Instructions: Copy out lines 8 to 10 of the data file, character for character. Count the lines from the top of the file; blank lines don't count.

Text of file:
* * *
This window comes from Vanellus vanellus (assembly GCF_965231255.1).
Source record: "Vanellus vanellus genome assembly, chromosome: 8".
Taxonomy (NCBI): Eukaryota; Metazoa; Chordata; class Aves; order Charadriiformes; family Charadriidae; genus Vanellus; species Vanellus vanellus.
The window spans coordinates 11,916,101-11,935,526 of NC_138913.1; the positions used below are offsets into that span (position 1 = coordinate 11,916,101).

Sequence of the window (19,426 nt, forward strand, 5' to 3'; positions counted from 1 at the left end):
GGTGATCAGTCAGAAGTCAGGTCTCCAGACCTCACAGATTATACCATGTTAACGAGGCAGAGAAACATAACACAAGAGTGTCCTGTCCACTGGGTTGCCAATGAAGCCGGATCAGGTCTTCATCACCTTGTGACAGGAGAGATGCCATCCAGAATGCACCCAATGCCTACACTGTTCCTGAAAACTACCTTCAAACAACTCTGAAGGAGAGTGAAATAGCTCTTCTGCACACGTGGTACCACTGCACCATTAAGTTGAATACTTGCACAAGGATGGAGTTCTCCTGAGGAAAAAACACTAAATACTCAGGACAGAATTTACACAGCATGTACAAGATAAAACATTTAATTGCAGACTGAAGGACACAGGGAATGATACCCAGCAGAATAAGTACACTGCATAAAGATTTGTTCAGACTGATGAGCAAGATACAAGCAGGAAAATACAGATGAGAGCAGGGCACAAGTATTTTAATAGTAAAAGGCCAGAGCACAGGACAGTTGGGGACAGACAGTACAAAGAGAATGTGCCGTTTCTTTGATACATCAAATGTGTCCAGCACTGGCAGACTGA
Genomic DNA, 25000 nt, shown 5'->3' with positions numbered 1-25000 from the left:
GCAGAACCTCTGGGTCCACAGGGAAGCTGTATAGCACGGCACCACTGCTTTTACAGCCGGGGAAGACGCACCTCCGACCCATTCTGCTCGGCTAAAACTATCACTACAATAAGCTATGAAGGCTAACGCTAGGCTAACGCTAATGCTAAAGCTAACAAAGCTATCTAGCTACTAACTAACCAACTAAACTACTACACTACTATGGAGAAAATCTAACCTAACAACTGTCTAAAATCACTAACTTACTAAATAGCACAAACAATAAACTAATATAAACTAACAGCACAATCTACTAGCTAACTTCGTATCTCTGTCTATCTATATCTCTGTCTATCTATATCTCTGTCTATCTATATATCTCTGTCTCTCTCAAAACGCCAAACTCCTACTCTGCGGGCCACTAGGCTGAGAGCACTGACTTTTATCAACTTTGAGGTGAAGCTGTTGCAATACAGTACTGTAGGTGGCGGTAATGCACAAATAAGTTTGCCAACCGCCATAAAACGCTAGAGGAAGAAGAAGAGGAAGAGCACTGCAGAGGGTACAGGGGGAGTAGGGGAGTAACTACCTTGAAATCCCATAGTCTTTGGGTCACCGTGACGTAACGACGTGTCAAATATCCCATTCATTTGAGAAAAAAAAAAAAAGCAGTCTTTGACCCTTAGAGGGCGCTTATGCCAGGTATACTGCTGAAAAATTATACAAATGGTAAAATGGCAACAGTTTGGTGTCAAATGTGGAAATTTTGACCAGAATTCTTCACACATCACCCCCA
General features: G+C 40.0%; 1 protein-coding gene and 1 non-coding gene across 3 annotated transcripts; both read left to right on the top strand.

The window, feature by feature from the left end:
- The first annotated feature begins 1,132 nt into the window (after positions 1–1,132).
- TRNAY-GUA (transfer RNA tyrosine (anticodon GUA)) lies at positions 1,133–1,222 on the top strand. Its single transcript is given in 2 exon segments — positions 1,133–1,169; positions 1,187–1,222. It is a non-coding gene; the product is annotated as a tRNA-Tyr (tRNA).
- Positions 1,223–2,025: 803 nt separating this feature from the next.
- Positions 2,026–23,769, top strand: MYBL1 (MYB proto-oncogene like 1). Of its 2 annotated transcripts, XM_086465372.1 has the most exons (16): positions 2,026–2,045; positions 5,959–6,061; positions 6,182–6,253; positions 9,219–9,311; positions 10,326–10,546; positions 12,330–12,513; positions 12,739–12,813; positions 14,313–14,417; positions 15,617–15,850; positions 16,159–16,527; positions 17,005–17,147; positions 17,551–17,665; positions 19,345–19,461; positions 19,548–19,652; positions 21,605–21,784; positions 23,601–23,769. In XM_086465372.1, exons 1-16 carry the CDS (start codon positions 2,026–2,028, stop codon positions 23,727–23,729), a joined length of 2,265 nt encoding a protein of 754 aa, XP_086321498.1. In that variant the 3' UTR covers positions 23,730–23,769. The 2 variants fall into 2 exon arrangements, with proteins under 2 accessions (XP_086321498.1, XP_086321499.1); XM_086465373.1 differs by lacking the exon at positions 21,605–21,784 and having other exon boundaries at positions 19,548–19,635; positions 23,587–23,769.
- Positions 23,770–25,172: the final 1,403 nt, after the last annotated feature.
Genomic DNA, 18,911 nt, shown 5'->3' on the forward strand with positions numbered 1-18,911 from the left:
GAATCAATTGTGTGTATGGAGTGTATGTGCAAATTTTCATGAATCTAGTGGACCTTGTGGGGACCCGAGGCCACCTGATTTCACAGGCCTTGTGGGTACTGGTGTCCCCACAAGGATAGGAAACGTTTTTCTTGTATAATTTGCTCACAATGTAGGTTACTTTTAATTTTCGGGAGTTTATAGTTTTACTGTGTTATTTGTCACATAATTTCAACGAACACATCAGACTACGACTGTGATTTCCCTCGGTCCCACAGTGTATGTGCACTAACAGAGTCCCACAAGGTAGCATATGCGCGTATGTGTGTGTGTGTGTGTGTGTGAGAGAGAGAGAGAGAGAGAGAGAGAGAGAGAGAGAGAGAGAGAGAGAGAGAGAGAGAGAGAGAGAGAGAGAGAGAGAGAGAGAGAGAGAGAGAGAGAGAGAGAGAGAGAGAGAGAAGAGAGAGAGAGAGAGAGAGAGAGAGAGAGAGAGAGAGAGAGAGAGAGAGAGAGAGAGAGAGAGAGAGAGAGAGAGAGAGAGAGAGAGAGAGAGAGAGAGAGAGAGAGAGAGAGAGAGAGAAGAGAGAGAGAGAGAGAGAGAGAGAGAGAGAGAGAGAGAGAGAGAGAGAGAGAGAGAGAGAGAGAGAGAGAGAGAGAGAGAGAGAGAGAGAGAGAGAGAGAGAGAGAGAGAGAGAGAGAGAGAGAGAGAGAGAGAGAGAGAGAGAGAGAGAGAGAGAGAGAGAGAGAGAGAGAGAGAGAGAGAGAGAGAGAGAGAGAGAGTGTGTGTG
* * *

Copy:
GCAGAACCTCTGGGTCCACAGGGAAGCTGTATAGCACGGCACCACTGCTTTTACAGCCGGGGAAGACGCACCTCCGACCCATTCTGCTCGGCTAAAACTATCACTACAATAAGCTATGAAGGCTAACGCTAGGCTAACGCTAATGCTAAAGCTAACAAAGCTATCTAGCTACTAACTAACCAACTAAACTACTACACTACTATGGAGAAAATCTAACCTAACAACTGTCTAAAATCACTAACTTACTAAATAGCACAAACAATAAACTAATATAAACTAACAGCACAATCTACTAGCTAACTTCGTATCTCTGTCTATCTATATCTCTGTCTATCTATATCTCTGTCTATCTATATATCTCTGTCTCTCTCAAAACGCCAAACTCCTACTCTGCGGGCCACTAGGCTGAGAGCACTGACTTTTATCAACTTTGAGGTGAAGCTGTTGCAATACAGTACTGTAGGTGGCGGTAATGCACAAATAAGTTTGCCAACCGCCATAAAACGCTAGAGGAAGAAGAAGAGGAAGAGCACTGCAGAGGGTACAGGGGGAGTAGGGGAGTAACTACCTTGAAATCCCATAGTCTTTGGGTCACCGTGACGTAACGACGTGTCAAATATCCCATTCATTTGAGAAAAAAAAAAAAAGCAGTCTTTGACCCTTAGAGGGCGCTTATGCCAGGTATACTGCTGAAAAATTATACAAATGGTAAAATGGCAACAGTTTGGTGTCAAATGTGGAAATTTTGACCAGAATTCTTCACACATCACCCCCA
General features: G+C 40.0%; 1 protein-coding gene and 1 non-coding gene across 3 annotated transcripts; both read left to right on the top strand.

The window, feature by feature from the left end: